Why It’s Done
What Is Remote Monitoring?
Often, pacemakers and ICDs are equipped with a special transmitter so that remote monitoring may be done. The pacemakers and ICDs automatically send medical and technical information from your heart from the comfort of your home to your cardiologists who are treating you. This allows your doctor to monitor your condition based on accurate up-to-date clinical information at any time.
In order to send the signals from your ICD or pacemaker, you will need a special transmitting device. This may look like a large mobile phone or may be a box that you will need to plug into your telephone line. The type of transmitter you receive will depend on which company made your implant. Sending transmission from home remotely to the heart doctor’s office allows the cardiologist to check battery status, detect arrhythmias, provide lead data, confirm delivered therapy, and some can also check on fluid retention and therefore provide early warning signs of heart failure.
- A specially trained technician will attach the holter monitor and instruct you how to record your symptoms while wearing it
- The technician first attaches the electrodes to your chest. If you have a hairy chest, he or she may shave some hair off to attach the electrodes firmly
- Once the electrodes are in place, the technician helps you put the holter monitor on and explains how to take care of it
- You can carry the monitor in a pocket or pouch, slung across your shoulders and neck like a purse, or attach it to your waist
A looping memory monitor and symptom event monitor.
A looping memory monitor is a small device about the size of a pager that can be programmed to record your ECG for a period of time, such as 5 minutes. You must push a button to activate it, and it stores your ECG for the period before and during your symptoms. If you faint and push the button after you recover, it will record your ECG during the time you felt faint and right after you pushed it.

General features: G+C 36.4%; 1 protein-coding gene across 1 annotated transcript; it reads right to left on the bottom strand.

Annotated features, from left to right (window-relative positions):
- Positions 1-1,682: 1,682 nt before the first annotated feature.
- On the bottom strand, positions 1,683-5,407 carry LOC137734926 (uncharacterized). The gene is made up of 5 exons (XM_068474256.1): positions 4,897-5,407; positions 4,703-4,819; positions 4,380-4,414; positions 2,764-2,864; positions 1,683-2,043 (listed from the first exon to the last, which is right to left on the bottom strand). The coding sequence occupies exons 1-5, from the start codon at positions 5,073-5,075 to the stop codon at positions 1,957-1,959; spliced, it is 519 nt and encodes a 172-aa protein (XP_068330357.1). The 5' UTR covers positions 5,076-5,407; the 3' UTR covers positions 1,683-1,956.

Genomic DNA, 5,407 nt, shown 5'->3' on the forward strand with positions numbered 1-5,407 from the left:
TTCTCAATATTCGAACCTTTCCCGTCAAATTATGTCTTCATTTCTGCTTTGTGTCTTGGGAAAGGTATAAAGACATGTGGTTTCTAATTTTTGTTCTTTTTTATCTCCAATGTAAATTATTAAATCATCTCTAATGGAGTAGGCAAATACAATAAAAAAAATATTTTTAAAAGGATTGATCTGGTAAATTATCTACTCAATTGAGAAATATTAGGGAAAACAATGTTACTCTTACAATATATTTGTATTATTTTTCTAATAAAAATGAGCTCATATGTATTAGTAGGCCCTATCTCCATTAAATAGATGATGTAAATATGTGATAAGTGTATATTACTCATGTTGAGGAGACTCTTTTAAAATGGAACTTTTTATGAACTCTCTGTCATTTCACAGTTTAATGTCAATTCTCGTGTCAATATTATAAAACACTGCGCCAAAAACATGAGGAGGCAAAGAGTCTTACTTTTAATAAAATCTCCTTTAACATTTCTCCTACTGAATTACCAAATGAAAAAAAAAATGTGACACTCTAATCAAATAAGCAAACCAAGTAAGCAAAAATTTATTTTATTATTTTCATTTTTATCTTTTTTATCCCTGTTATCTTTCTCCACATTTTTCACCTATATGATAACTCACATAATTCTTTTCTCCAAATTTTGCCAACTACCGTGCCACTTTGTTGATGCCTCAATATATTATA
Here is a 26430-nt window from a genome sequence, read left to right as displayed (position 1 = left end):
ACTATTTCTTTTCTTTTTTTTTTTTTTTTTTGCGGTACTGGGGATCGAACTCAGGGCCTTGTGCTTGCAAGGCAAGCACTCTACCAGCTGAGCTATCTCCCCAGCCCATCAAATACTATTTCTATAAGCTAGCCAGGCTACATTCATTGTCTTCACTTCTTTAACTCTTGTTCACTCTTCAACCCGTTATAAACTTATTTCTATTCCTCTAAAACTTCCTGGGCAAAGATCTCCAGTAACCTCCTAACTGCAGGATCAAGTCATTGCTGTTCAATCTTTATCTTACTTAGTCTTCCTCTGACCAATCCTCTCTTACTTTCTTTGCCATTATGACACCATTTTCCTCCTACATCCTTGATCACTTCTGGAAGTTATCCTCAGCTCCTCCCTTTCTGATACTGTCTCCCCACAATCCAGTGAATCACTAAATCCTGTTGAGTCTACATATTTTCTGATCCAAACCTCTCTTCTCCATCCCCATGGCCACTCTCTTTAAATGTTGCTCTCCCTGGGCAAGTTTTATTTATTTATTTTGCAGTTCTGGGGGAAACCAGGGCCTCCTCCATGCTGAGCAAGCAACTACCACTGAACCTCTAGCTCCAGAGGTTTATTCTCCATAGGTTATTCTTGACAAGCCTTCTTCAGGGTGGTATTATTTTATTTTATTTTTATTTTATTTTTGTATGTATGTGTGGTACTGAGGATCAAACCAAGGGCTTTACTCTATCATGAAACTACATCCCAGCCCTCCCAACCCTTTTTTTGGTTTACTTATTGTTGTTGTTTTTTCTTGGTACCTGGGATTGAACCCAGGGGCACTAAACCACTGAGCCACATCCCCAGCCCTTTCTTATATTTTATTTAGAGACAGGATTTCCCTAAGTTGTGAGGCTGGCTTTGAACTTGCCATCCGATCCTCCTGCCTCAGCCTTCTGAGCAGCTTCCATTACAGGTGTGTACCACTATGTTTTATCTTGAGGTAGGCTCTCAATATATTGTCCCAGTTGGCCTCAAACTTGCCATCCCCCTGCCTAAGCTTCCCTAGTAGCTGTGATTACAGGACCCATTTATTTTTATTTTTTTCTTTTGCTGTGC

A symptom event monitor can be either a handheld device or worn on your wrist. When you feel a symptom or irregular heartbeat, you place the monitor on your chest and activate a recording button. The back of this device has small metal discs that function as the electrodes. If the monitor is worn on a wrist, you press the button to record. Unlike the looping memory monitor, these won’t store your ECG before you activate it.
Both devices can send your ECG by telephone to a transmission or receiving center in the hospital, doctor’s office, or clinic. If the tracing indicates an emergency, you will be asked to go to the emergency room.
Cardiac loop memory monitors have small disks that attach to your chest. From there, wires are attached from the electrodes to the device.
To get a good ECG recording:
- Your skin should be free of oils and creams
- You should clean your skin with alcohol and rub until the skin is slightly pink
You may need to wear an event recorder for several days or up to a month. With several recordings, we will be able to decide if your irregular heartbeats require more tests or treatment.
What Are the Possible Risks of Remote Monitoring?
Remote monitoring carries no risks and causes no pain. Some patients may report minor skin irritation in the places where the electrodes attach to the chest.
Please let us know if you’re allergic to any sort of tape or adhesives.
After the Procedure
What to Expect After Wearing a Holter Monitor
After the test period, you will return your monitor with the record of your heart activity and any notes you have in your diary. We will evaluate the results and generate a report.
Generally, the results will be available in one to two weeks.
Do your usual activities while you wear the monitor with these exceptions:
- Do not bathe, shower, or swim while wearing the monitor
- Do not have X-rays while wearing the monitor
- Stay away from high-voltage areas, metal detectors, or large magnets
The technician will show you how to keep a diary of your activities and symptoms during the test, and it’s important that you record accurate information.
If you feel symptoms such as chest pain, shortness of breath, uneven heartbeats, or dizziness, note in your diary the time of day they began and what you were doing. Your diary will be compared to the changes in your ECG recorded by the holter monitor.